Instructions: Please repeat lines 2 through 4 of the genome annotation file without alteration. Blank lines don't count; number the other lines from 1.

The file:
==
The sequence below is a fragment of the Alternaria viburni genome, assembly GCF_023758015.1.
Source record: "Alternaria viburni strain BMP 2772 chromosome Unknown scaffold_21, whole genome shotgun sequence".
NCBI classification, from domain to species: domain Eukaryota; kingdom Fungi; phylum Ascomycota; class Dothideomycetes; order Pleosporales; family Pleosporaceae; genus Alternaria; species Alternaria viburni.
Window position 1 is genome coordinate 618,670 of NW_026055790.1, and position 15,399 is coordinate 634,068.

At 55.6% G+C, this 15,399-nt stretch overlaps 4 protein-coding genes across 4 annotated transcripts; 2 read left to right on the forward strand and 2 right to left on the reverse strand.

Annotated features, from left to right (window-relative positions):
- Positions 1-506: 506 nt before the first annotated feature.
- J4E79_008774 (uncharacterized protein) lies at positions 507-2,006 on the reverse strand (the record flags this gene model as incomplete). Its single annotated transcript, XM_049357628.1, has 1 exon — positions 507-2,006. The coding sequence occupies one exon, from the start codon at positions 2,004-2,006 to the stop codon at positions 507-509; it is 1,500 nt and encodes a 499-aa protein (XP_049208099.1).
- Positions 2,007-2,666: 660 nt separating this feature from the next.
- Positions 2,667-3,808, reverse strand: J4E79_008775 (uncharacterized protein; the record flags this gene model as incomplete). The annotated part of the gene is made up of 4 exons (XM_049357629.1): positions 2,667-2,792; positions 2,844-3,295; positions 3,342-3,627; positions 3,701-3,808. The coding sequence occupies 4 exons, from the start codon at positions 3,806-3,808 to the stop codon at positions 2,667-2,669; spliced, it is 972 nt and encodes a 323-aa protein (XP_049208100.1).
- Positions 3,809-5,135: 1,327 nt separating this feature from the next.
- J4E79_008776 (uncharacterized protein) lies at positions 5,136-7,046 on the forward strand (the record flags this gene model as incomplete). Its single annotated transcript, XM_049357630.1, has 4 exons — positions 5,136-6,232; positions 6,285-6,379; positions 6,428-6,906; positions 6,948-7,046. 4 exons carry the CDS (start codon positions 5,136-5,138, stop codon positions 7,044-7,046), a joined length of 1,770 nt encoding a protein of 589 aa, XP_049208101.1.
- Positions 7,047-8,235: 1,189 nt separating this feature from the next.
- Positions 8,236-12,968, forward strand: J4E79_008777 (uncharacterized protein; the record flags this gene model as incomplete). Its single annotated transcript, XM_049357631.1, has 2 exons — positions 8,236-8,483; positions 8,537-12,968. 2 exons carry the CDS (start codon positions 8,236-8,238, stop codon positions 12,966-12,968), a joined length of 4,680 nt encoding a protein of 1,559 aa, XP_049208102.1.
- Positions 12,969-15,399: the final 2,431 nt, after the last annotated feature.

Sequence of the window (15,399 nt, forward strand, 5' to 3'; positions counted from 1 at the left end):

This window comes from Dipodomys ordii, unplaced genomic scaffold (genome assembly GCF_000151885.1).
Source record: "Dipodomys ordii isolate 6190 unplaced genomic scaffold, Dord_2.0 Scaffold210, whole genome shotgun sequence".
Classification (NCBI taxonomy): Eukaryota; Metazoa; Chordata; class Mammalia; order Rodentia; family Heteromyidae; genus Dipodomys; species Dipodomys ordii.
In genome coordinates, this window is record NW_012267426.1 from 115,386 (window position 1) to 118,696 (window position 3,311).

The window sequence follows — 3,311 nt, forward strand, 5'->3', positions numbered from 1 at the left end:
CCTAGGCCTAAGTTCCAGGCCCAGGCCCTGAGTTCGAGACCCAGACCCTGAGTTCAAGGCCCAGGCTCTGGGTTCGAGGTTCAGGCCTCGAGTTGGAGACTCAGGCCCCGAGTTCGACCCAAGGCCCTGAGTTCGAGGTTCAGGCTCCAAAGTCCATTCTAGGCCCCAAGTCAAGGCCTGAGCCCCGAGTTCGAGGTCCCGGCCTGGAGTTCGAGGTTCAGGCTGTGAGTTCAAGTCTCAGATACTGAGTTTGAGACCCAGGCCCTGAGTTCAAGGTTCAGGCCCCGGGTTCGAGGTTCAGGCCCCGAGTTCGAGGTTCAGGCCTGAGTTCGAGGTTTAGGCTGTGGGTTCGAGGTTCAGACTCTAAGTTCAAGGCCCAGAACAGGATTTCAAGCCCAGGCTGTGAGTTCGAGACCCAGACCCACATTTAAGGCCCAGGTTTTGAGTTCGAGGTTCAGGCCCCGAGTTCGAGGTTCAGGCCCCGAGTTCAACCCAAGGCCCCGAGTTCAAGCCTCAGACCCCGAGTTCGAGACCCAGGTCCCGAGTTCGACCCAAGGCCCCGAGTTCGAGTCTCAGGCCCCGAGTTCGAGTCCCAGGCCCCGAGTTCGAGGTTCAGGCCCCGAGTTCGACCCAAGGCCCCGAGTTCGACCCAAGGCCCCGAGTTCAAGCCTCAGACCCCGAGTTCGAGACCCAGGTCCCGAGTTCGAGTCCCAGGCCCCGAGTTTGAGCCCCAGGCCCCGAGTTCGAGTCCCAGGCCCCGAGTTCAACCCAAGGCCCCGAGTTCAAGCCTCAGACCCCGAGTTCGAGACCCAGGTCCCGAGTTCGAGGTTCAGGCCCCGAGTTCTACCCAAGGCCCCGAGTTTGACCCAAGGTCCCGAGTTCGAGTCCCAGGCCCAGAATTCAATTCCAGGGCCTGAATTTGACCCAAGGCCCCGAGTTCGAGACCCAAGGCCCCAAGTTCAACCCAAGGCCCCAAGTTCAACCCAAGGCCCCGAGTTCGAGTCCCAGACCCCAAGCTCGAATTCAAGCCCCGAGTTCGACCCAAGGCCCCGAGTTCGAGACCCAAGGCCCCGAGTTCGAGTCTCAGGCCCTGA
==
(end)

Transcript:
Source record: "Alternaria viburni strain BMP 2772 chromosome Unknown scaffold_21, whole genome shotgun sequence".
NCBI classification, from domain to species: domain Eukaryota; kingdom Fungi; phylum Ascomycota; class Dothideomycetes; order Pleosporales; family Pleosporaceae; genus Alternaria; species Alternaria viburni.
Window position 1 is genome coordinate 618,670 of NW_026055790.1, and position 15,399 is coordinate 634,068.